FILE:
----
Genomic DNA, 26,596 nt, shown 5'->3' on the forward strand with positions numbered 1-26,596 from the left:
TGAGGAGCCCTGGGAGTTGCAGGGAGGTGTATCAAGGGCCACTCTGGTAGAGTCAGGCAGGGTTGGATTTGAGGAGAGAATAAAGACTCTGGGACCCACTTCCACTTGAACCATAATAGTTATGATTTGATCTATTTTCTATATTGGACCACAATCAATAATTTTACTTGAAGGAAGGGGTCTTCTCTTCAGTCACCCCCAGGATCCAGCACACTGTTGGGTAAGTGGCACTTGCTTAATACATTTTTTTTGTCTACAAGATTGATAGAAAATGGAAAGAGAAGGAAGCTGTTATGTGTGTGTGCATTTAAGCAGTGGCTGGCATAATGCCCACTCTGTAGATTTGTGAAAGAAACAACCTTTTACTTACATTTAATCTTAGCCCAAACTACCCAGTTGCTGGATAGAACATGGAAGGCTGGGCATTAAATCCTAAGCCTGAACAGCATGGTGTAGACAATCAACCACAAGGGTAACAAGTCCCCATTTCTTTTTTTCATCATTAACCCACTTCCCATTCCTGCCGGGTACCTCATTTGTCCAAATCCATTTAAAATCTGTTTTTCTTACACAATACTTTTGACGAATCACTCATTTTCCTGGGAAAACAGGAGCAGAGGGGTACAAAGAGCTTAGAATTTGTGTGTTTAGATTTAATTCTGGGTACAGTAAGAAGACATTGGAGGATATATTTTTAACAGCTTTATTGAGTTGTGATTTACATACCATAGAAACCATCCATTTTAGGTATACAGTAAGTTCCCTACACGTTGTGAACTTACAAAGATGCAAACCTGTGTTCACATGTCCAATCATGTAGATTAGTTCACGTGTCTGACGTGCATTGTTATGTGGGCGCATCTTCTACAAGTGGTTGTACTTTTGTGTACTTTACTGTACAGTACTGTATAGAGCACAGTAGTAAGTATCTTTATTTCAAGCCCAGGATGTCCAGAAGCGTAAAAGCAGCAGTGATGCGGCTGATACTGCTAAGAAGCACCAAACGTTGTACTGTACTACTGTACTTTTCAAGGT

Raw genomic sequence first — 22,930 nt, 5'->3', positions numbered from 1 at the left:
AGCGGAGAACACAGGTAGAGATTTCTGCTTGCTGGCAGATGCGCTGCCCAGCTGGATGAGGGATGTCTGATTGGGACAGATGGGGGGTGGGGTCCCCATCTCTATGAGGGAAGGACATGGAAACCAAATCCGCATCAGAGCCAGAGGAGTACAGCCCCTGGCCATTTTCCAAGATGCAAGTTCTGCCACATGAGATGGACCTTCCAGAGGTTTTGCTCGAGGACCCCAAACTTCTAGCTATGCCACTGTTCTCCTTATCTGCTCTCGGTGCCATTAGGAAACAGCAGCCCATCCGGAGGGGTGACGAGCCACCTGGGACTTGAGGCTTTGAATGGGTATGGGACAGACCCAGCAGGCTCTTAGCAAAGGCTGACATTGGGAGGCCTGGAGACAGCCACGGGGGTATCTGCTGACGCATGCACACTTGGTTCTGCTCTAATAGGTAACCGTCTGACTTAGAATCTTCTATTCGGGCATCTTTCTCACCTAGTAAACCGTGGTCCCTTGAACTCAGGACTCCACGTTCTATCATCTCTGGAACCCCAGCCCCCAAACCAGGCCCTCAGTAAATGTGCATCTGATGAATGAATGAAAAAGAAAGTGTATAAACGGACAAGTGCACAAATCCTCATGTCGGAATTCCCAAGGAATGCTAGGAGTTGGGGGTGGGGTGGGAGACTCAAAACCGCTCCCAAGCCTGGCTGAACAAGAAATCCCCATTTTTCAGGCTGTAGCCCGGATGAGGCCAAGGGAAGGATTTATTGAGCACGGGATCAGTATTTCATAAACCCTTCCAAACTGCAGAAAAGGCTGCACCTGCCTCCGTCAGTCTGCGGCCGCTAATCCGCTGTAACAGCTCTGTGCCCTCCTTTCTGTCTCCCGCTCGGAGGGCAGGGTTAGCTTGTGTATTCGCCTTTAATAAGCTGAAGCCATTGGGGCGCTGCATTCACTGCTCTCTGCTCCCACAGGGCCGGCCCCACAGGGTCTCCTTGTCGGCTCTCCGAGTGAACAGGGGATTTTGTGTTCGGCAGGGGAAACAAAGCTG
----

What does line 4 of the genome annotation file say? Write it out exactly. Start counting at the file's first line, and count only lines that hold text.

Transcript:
AGCGGAGAACACAGGTAGAGATTTCTGCTTGCTGGCAGATGCGCTGCCCAGCTGGATGAGGGATGTCTGATTGGGACAGATGGGGGGTGGGGTCCCCATCTCTATGAGGGAAGGACATGGAAACCAAATCCGCATCAGAGCCAGAGGAGTACAGCCCCTGGCCATTTTCCAAGATGCAAGTTCTGCCACATGAGATGGACCTTCCAGAGGTTTTGCTCGAGGACCCCAAACTTCTAGCTATGCCACTGTTCTCCTTATCTGCTCTCGGTGCCATTAGGAAACAGCAGCCCATCCGGAGGGGTGACGAGCCACCTGGGACTTGAGGCTTTGAATGGGTATGGGACAGACCCAGCAGGCTCTTAGCAAAGGCTGACATTGGGAGGCCTGGAGACAGCCACGGGGGTATCTGCTGACGCATGCACACTTGGTTCTGCTCTAATAGGTAACCGTCTGACTTAGAATCTTCTATTCGGGCATCTTTCTCACCTAGTAAACCGTGGTCCCTTGAACTCAGGACTCCACGTTCTATCATCTCTGGAACCCCAGCCCCCAAACCAGGCCCTCAGTAAATGTGCATCTGATGAATGAATGAAAAAGAAAGTGTATAAACGGACAAGTGCACAAATCCTCATGTCGGAATTCCCAAGGAATGCTAGGAGTTGGGGGTGGGGTGGGAGACTCAAAACCGCTCCCAAGCCTGGCTGAACAAGAAATCCCCATTTTTCAGGCTGTAGCCCGGATGAGGCCAAGGGAAGGATTTATTGAGCACGGGATCAGTATTTCATAAACCCTTCCAAACTGCAGAAAAGGCTGCACCTGCCTCCGTCAGTCTGCGGCCGCTAATCCGCTGTAACAGCTCTGTGCCCTCCTTTCTGTCTCCCGCTCGGAGGGCAGGGTTAGCTTGTGTATTCGCCTTTAATAAGCTGAAGCCATTGGGGCGCTGCATTCACTGCTCTCTGCTCCCACAGGGCCGGCCCCACAGGGTCTCCTTGTCGGCTCTCCGAGTGAACAGGGGATTTTGTGTTCGGCAGGGGAAACAAAGCTG